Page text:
Enabling the shift
The recent experience of both AgriSea and Zespri suggests a major shift in consumer expectations.
Their willingness to pay for quality products they can trust, that are healthy and have sustainability at their core will help support our primary sector during the recovery.
But as a producing nation, our commitment to sustainability needs to go beyond the wrapping and become integral to what it means to be New Zealand-made.
As the country’s largest rural lender, ANZ NZ has an important role to play in supporting and enabling this transition.
Our involvement with the Aotearoa Circle’s Sustainable Finance Initiative has meant we are developing new products that recognise environmental, social and governance risks, and mobilise capital ‘reward’ good practice.
We are also exploring a range of ideas from ‘green’ bonds to the use of on-farm data to ensure we recognise the sustainability value of productive assets.
One such sustainability-linked loan was signed last year between ANZ and dairy manufacturing company Synlait Milk.
The $NZ50 million four-year loan incentivises Synlait to continue to improve its environmental, social and governance performance.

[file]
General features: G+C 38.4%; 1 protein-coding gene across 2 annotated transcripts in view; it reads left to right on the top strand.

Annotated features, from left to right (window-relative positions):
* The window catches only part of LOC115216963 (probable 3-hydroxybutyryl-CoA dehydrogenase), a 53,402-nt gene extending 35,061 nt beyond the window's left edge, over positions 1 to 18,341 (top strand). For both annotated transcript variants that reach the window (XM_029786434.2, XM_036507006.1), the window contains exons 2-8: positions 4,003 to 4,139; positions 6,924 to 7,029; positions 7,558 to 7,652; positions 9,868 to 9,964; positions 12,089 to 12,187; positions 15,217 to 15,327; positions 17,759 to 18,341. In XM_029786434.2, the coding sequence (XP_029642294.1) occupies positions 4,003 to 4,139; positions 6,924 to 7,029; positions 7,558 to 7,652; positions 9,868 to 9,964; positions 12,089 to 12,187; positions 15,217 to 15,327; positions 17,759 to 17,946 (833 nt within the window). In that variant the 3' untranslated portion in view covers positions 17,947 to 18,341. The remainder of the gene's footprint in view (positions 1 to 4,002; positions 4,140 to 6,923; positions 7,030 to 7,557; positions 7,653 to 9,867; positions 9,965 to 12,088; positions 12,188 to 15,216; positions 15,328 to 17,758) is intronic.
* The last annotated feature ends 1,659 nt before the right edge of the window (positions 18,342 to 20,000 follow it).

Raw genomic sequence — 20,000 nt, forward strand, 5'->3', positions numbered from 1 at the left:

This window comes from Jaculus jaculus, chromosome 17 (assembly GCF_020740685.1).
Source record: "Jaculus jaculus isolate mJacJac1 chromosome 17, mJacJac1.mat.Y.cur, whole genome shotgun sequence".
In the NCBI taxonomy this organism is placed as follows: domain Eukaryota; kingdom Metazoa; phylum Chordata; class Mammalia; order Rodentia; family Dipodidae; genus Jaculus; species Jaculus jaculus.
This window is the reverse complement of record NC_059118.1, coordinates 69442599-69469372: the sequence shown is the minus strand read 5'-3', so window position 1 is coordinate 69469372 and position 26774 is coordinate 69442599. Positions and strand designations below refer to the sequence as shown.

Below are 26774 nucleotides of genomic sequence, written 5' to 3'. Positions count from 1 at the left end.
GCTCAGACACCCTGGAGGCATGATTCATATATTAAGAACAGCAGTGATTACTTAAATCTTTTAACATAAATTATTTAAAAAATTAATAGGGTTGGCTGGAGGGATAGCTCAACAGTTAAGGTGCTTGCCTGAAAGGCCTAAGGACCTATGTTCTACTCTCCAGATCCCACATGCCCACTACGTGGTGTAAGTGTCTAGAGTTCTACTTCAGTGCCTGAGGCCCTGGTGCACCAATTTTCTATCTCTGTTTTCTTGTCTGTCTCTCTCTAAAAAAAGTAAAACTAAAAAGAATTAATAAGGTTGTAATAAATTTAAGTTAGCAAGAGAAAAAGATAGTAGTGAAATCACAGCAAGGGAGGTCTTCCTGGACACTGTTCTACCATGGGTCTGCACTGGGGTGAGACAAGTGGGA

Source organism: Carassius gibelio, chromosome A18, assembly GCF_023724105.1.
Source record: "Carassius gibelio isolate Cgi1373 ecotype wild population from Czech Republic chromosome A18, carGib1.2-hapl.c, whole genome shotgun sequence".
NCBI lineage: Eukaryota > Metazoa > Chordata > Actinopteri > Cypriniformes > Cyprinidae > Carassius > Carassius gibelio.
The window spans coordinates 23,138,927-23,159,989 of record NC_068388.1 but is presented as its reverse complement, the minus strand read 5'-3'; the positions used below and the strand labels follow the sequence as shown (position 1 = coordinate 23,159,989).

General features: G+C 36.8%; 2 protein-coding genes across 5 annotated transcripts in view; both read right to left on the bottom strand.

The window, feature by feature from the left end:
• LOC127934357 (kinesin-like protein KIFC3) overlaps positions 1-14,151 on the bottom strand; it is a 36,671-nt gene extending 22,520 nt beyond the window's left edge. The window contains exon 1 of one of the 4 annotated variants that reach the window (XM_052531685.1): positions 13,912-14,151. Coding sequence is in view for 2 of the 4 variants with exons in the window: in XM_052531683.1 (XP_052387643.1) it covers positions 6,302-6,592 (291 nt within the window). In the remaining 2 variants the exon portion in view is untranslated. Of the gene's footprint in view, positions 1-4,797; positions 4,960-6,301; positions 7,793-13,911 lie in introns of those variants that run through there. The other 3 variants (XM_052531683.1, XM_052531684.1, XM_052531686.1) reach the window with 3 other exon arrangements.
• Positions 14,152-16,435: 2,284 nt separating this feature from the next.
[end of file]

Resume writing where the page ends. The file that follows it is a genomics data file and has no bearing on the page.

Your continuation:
ANZ NZ was also a founding partner in Mohio – The Climate Innovation Lab.
We see an increasing number of social and climate-conscious investors wanting their capital to do well by doing good.
Through our involvement with Mohio, we have been able to make a significant contribution to the development of new financial products for the forestry sector that aim to produce positive social and environmental outcomes in addition to financial returns.
An important part of any work in this area is developing sustainability standards that, along with reporting and verification, ensure any claims of sustainability, food safety and traceability are provable.
These standards will form the basis of any trust with consumers and are essential for any financing based on sustainability metrics.
From the experiences of Zespri and AgriSea over the last few months, Covid-19 is changing consumer priorities in a way that’s positive for New Zealand exporters.
The other lesson is that it’s happening very quickly, which underlines the importance of responsiveness by individual businesses, and the economy as a whole.
In taking advantage of this opportunity, we can not only serve consumers of our products better, but also use sustainability, health and well-being as a basis for building a stronger and more resilient future.